As I mentioned above, the pace is an issue in certain portions of the tale. The White-Luck Warrior features three principal story arcs: the Great Ordeal, the expedition to Sauglish, and the New Empire. I found the New Empire story arc, which focuses on the events occurring in Momemn and the western Three Seas, to be much better paced than the other two. The rhythm is crip throughout the chapters dedicated to those storylines. The other two arcs are fundamentally travelogues meant to get the protagonists in position for what is shaping up to be one grand finale. Nowhere does The White-Luck Warrior suffers more from the middle book syndrome than in these two story arcs. Though I must admit that it doesn't take anything away from every plotline associated with the Great Ordeal. The narrative may drag a bit in certain parts of the story, but all in all, even if the pace is indeed slower, everything that has to do with the Great Ordeal was pretty much awesome. It is the Sauglish story lines which truly drags for the better part of the book. After taking center stage in The Judging Eye, the aftermath of Cil-Aujas doesn't quite capture the imagination the way Achamian, Mimara, and the Skin Eaters' arc did in the first volume. Regardless of that setback, true to form, Bakker closes the show of that particular arc with a bang. Still, taken as a whole, the Sauglish expedition suffers from a decidedly sluggish rhythm compared to the other two main story arcs.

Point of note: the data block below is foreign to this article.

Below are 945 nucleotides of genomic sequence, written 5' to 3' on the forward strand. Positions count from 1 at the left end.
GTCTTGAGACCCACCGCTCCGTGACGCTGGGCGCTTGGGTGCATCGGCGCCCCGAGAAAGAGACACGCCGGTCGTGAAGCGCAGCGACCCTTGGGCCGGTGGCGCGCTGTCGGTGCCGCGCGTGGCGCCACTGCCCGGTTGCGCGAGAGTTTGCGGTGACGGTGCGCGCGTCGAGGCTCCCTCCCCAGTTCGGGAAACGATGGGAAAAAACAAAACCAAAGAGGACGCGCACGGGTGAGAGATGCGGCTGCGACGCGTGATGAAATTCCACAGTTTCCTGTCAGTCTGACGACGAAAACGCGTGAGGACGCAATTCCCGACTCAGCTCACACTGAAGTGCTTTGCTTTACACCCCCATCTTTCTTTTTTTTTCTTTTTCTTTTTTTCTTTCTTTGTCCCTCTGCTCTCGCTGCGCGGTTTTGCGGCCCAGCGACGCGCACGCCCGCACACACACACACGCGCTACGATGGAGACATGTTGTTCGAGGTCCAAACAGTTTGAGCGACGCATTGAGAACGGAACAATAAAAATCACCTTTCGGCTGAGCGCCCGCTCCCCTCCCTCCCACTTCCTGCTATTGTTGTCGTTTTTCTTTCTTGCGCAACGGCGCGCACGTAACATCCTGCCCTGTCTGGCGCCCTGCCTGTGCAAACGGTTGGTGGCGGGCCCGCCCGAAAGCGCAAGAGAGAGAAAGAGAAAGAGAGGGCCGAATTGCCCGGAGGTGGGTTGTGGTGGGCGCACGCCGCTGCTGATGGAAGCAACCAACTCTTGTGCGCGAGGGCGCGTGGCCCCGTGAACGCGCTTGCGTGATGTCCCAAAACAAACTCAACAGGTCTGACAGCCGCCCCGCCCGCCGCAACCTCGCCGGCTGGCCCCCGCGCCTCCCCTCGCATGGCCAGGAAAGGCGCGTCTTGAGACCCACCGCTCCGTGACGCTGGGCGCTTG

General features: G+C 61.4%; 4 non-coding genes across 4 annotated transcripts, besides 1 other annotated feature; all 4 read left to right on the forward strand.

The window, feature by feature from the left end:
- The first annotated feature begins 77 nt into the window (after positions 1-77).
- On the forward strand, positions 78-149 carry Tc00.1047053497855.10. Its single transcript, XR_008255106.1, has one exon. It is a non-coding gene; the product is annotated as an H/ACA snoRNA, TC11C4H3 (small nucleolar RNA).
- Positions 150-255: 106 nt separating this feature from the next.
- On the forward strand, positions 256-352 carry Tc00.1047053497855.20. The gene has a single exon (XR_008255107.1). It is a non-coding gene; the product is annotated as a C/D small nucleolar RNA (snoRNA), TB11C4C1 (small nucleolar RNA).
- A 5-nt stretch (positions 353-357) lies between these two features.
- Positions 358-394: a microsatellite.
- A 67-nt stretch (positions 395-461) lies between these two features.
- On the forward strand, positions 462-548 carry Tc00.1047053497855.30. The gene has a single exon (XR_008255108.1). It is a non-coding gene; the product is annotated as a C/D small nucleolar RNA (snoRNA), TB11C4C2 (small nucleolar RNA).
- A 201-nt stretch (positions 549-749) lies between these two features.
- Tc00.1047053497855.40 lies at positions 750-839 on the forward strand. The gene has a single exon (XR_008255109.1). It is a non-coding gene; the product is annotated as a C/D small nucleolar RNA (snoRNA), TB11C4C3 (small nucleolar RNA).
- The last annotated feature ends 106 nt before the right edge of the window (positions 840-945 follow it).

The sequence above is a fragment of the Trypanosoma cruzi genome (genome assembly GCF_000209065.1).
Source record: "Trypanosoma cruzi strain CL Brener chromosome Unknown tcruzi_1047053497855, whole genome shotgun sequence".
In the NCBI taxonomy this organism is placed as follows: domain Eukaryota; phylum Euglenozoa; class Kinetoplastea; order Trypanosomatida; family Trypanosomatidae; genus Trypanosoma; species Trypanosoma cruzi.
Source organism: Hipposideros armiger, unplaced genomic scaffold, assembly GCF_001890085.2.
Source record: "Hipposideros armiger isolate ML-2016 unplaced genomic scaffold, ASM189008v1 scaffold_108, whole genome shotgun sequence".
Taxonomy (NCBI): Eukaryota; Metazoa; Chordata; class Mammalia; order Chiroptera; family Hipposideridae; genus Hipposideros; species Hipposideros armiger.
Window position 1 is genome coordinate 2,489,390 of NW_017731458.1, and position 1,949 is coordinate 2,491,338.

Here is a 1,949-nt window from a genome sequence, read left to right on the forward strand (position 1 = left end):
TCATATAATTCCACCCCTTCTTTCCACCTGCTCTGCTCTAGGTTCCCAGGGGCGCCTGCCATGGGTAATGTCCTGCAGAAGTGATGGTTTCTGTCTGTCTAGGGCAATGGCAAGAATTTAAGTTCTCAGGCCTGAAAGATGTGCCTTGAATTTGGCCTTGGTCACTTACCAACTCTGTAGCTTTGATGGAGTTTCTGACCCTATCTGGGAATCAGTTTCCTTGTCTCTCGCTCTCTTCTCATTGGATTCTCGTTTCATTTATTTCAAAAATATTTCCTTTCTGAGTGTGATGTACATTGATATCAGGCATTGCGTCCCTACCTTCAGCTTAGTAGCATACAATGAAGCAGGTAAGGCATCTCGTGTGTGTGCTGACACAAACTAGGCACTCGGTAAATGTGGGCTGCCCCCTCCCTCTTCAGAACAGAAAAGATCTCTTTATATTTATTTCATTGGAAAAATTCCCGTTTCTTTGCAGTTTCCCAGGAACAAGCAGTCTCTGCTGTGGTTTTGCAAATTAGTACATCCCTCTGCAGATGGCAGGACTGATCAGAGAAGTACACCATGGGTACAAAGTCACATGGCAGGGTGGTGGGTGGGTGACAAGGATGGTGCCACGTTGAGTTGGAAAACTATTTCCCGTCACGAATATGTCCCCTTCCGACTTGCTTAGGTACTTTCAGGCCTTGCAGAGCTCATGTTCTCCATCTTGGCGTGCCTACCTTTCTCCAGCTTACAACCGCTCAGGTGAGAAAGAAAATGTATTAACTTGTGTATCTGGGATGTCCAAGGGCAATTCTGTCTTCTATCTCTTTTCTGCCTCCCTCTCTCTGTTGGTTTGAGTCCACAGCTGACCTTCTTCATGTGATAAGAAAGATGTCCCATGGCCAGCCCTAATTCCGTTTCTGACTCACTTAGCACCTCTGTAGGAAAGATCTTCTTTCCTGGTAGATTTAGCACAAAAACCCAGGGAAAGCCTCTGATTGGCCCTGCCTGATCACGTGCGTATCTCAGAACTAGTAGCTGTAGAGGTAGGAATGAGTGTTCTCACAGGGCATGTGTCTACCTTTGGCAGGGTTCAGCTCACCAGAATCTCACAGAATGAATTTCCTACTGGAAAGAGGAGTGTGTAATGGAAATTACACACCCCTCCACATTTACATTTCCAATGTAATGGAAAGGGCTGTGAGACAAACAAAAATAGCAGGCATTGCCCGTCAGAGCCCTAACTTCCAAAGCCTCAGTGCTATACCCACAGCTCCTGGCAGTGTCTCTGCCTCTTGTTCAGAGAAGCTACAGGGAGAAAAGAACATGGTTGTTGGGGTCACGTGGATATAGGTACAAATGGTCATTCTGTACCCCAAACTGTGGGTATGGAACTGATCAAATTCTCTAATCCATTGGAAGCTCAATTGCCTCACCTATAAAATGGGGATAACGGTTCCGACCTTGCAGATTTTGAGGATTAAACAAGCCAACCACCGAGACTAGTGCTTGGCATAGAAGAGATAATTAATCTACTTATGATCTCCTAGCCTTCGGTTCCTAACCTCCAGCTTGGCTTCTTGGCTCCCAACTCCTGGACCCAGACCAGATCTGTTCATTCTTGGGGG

The philosophical aspects and the inner musings may slow down the pace of the novel, yet it does improve the characterization by fleshing out the various protagonists more. The New Empire arc features the POVs of Esmenet, Kelmomas, the White-Luck Warrior, and a new character: Malowebi, Emissary of High Holy Zeüm. The departure of the Aspect-Emperor has left the empire vulnerable, and Zeüm is considering supporting Fanayal, the Bandit Padirajah, in his quest to destroy Kellhus.